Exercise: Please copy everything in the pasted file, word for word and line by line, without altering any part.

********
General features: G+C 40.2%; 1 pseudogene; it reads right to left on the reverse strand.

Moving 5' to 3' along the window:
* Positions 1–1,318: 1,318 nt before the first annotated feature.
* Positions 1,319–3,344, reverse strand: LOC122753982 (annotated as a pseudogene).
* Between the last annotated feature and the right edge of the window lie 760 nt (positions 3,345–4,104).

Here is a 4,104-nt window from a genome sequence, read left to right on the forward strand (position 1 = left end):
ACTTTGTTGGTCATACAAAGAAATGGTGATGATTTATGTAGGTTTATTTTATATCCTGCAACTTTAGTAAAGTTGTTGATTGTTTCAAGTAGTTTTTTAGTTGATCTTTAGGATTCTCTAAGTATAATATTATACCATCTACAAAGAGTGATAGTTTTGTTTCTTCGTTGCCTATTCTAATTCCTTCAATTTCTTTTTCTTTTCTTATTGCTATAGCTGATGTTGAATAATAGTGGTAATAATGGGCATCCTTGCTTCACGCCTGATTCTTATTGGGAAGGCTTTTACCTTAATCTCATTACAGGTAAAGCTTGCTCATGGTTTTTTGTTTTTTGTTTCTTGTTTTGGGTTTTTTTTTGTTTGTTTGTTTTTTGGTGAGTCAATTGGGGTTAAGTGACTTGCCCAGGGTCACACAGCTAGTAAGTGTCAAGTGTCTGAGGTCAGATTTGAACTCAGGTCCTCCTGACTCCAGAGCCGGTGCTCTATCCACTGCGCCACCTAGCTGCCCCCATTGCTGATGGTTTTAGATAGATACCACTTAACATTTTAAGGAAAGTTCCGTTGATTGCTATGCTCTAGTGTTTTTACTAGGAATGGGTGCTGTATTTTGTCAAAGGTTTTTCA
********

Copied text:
General features: G+C 40.2%; 1 pseudogene; it reads right to left on the reverse strand.

Moving 5' to 3' along the window:
* Positions 1–1,318: 1,318 nt before the first annotated feature.
* Positions 1,319–3,344, reverse strand: LOC122753982 (annotated as a pseudogene).
* Between the last annotated feature and the right edge of the window lie 760 nt (positions 3,345–4,104).

Here is a 4,104-nt window from a genome sequence, read left to right on the forward strand (position 1 = left end):
ACTTTGTTGGTCATACAAAGAAATGGTGATGATTTATGTAGGTTTATTTTATATCCTGCAACTTTAGTAAAGTTGTTGATTGTTTCAAGTAGTTTTTTAGTTGATCTTTAGGATTCTCTAAGTATAATATTATACCATCTACAAAGAGTGATAGTTTTGTTTCTTCGTTGCCTATTCTAATTCCTTCAATTTCTTTTTCTTTTCTTATTGCTATAGCTGATGTTGAATAATAGTGGTAATAATGGGCATCCTTGCTTCACGCCTGATTCTTATTGGGAAGGCTTTTACCTTAATCTCATTACAGGTAAAGCTTGCTCATGGTTTTTTGTTTTTTGTTTCTTGTTTTGGGTTTTTTTTTGTTTGTTTGTTTTTTGGTGAGTCAATTGGGGTTAAGTGACTTGCCCAGGGTCACACAGCTAGTAAGTGTCAAGTGTCTGAGGTCAGATTTGAACTCAGGTCCTCCTGACTCCAGAGCCGGTGCTCTATCCACTGCGCCACCTAGCTGCCCCCATTGCTGATGGTTTTAGATAGATACCACTTAACATTTTAAGGAAAGTTCCGTTGATTGCTATGCTCTAGTGTTTTTACTAGGAATGGGTGCTGTATTTTGTCAAAGGTTTTTCA